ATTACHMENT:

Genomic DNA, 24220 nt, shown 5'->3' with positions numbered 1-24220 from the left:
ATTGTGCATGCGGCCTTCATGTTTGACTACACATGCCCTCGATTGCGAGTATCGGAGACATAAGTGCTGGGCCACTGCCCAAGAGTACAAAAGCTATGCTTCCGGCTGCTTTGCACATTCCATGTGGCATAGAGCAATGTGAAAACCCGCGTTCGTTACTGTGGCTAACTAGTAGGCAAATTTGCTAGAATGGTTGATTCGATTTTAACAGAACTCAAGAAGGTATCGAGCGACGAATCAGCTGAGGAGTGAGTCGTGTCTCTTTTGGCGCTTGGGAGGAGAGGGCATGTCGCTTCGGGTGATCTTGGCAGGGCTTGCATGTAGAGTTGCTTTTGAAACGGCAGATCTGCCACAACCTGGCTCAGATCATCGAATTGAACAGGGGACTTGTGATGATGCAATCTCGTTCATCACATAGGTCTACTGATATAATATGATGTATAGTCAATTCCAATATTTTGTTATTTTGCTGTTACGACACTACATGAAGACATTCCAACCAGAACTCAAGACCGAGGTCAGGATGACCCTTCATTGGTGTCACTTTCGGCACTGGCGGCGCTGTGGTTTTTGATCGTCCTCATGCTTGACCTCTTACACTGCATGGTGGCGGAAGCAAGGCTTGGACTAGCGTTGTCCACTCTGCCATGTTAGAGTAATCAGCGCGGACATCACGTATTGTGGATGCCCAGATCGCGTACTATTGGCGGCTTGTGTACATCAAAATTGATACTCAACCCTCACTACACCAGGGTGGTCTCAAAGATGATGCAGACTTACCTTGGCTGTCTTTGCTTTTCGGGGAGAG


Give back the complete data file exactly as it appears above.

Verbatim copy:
Genomic DNA, 24220 nt, shown 5'->3' with positions numbered 1-24220 from the left:
ATTGTGCATGCGGCCTTCATGTTTGACTACACATGCCCTCGATTGCGAGTATCGGAGACATAAGTGCTGGGCCACTGCCCAAGAGTACAAAAGCTATGCTTCCGGCTGCTTTGCACATTCCATGTGGCATAGAGCAATGTGAAAACCCGCGTTCGTTACTGTGGCTAACTAGTAGGCAAATTTGCTAGAATGGTTGATTCGATTTTAACAGAACTCAAGAAGGTATCGAGCGACGAATCAGCTGAGGAGTGAGTCGTGTCTCTTTTGGCGCTTGGGAGGAGAGGGCATGTCGCTTCGGGTGATCTTGGCAGGGCTTGCATGTAGAGTTGCTTTTGAAACGGCAGATCTGCCACAACCTGGCTCAGATCATCGAATTGAACAGGGGACTTGTGATGATGCAATCTCGTTCATCACATAGGTCTACTGATATAATATGATGTATAGTCAATTCCAATATTTTGTTATTTTGCTGTTACGACACTACATGAAGACATTCCAACCAGAACTCAAGACCGAGGTCAGGATGACCCTTCATTGGTGTCACTTTCGGCACTGGCGGCGCTGTGGTTTTTGATCGTCCTCATGCTTGACCTCTTACACTGCATGGTGGCGGAAGCAAGGCTTGGACTAGCGTTGTCCACTCTGCCATGTTAGAGTAATCAGCGCGGACATCACGTATTGTGGATGCCCAGATCGCGTACTATTGGCGGCTTGTGTACATCAAAATTGATACTCAACCCTCACTACACCAGGGTGGTCTCAAAGATGATGCAGACTTACCTTGGCTGTCTTTGCTTTTCGGGGAGAG